Try the program test.c first to see that you can get it to work.


The Delila System is a large group of about 150 programs designed for the study
of binding sites of proteins (and other things) on DNA or RNA.  One of the most
fun tools in the collection is called makelogo.  It creates the 'sequence
logos' described in the paper by Stephens and Schneider 1990 (references are
listed at the end of this file).  Not all Delila System programs are in the ftp
directory (or on whatever media you used to obtain this file).  If you would
like me to make more available, just send me a note, some of them are listed in
the two papers on the Delila system, Schneider1982 and Schneider1984.  The
Delila manual, called delman, describes how to use the delila programs, and
lists most of the tools available.  Delman tends to get out of date though, so
there are usually more tools than are listed, and some of the tools may be more
advanced than is described there.  UP TO DATE DOCUMENTATION FOR EACH PROGRAM IS
ALWAYS INSIDE THE SOURCE CODE OF EACH PROGRAM.  (Program names end with ".p".)

All programs are in Pascal.  The only non-standard routines are the date and
time calls.  These have worked on a number of UNIX systems, but I have been
careful to avoid compiler and operating system dependencies, so they should
work on any machine that has a good Pascal compiler.  If you have trouble
compiling, contact me.  Difficulties can sometimes be fixed on this end, so
that when you get an update the problem will no longer exist.  (If you don't
tell me bugs and their fixes, then the problem will bother you again the next
time!) The programs are also available in C.

The paper on Logos is in:
  logo.tex logo.bbl
the figures are in:
  globin.logo.Z  lambcro.logo.Z  ribo.logo.Z  t7.logo.Z
These are all in the graphics language PostScript.

The minimal set of files for doing Sequence Logos are listed in the file
README.logo.  These files allow you to demonstrate logos and create protein

* Uncompress all the files if they were compressed.
* Compile the programs, which all end with a '.p'


The first demonstration requires only an empty data file and two parameter
files.  Later demonstrations require more and more inputs.
Create empty files named 'symvec' and 'marks'.  In Unix:
    echo -n "" > symvec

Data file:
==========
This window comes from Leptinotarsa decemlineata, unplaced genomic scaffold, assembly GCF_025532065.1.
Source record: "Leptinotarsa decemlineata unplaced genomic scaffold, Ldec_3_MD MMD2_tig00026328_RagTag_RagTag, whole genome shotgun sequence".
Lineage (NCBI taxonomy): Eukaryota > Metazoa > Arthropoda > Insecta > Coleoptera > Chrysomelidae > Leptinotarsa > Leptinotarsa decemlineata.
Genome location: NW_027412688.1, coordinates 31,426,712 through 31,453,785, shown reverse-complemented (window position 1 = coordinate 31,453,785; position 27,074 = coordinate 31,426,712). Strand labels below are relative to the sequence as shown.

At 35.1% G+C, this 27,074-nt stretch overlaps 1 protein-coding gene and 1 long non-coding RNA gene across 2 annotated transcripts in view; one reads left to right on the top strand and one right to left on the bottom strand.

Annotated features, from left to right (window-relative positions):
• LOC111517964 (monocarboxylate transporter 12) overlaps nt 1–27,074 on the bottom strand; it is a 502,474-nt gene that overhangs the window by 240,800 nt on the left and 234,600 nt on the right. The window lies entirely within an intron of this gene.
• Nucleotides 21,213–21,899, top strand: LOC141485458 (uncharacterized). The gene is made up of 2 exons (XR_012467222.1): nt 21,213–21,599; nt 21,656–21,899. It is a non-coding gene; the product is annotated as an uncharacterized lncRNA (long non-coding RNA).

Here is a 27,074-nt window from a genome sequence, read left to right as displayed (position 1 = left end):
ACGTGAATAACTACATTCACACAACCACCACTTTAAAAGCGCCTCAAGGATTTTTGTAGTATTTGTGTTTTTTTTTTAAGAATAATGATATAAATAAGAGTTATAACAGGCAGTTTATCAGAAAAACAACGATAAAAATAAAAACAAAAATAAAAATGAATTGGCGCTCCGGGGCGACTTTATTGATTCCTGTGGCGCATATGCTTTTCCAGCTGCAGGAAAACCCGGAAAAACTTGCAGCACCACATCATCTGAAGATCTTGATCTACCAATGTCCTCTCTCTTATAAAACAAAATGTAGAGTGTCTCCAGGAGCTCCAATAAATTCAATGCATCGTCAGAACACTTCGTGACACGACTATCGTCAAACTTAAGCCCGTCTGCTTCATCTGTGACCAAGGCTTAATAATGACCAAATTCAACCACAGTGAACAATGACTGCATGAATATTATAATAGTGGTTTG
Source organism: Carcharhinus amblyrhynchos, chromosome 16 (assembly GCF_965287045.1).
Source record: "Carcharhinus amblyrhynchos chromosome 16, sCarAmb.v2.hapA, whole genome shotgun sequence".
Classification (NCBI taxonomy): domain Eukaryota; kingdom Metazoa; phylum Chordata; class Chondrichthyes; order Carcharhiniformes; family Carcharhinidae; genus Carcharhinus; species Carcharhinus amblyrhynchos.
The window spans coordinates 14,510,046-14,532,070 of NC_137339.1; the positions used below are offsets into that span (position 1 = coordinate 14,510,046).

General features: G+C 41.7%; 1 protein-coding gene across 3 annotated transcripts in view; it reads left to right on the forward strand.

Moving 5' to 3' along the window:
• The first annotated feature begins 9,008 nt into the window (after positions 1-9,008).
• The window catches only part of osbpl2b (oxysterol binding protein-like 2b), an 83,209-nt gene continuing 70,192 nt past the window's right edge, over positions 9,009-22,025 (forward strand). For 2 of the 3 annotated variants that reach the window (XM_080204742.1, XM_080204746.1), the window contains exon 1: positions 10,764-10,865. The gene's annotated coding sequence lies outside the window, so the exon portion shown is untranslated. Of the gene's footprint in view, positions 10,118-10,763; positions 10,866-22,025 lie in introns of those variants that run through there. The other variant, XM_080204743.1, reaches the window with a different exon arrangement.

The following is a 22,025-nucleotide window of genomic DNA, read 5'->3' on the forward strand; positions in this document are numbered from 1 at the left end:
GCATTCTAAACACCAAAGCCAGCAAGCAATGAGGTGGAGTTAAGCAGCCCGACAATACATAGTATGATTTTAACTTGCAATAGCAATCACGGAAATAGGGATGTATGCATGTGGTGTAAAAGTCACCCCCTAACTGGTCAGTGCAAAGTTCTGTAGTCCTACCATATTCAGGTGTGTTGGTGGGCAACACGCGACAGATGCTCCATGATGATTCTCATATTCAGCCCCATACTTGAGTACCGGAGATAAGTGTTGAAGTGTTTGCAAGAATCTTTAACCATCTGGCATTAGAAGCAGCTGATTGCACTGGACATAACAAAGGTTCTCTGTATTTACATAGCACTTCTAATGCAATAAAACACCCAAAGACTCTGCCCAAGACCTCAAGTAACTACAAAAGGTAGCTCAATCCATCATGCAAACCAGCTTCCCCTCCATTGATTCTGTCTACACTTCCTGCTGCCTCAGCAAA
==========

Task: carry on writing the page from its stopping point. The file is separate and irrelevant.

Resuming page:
echo -n "" > marks
then copy (cp) the following 'demo' files into the common working names:
    cp makelogop.alphabet makelogop
    cp colors.alphabet colors
The makelogop file contains parameters to control the makelogo program.  The
color file contains the definitions of colors of each symbol.  Now you can run
the makelogo program.  Print the resulting logo file on your PostScript

This demonstrates reading from the symvec file.  Copy (cp) the following 'demo'
files into the common working names:
    cp symvec.demo symvec
    cp makelogop.demo makelogop
    cp colors.demo colors
run makelogo and print the resulting logo file on your PostScript printer.

This demonstrates creating the symvec file from aligned protein sequences, the
protseq.  The alpro and dalvec programs both produce an 'symbol vector' (called
symvec) that is input to the makelogo program.  This demonstrates the use of
alpro for proteins:
    cp protseq.globin protseq
    cp makelogop.protein makelogop
    cp colors.protein colors
run alpro (makes the symvec), makelogo (makes the logo) and print the logo.

This demonstrates creating the symvec file from aligned DNA sequences,
the rsdata.
    cp rsdata.dna rsdata
    cp makelogop.dna makelogop
    cp colors.dna colors
Be sure you have the following files:
run dalvec (makes the symvec, it should be identical to symvec.dna), makelogo
(makes the logo) and print the logo.

You can play with any of the examples and modify the logos.  Many Delila
programs have a control file, called the parameter file.  They are identified
by a suffex 'p'.  So the control file for the makelogo program is makelogop.
The parameters are spread over several lines in the file.  For example, the
location of the vertical bar in a logo is the second line of makelogop:

1          sequence coordinate before which to put a bar on the logo

Makelogo reads the 1 and then ignores the rest of the line, which is a comment
to remind the user what the parameter does.  Leave the comments in to help you
as you edit the parameter file.  When a program is changed, the parameter file
will often change, so you should switch to the new format.

This is because they are created using the Delila system of DNA analysis
programs (Schneider1982, Schneider1984).  Additional files and programs needed
to do DNA sequence logos are listed in the file README.delila.  Other programs
will be placed in the archive on request.

CREATING LOGOS FROM GENBANK DATA: introduction to the Delila System.
Following is a description of how, starting from a set of Genbank entries, you
can create logos.  More information is in the delila manual, delman.  The
program dbbk will convert a set of GenBank (or perhaps still EMBL) files (in a
file named 'db') into the Delila format (in a file named 'l1').  (Delila was
written before GenBank existed, and the programs have not been converted yet.)

Once you have made your 'l1 file, create empty files for 'l2', 'l3' and
'catalp'.  The catal program will create a 'catalogue' of what is in the 'l1'
file in file 'c1', and make a corresponding LIBRARY in file 'cat1'.  (You can
make several catalogues at once.)

Run catal to create 6 files: lib1, lib2, lib3, cat1, cat2 and cat3.  This set
of 6 files is your specialized database.  The Delila program will extract
fragments from the database for analysis by other programs.  One must tell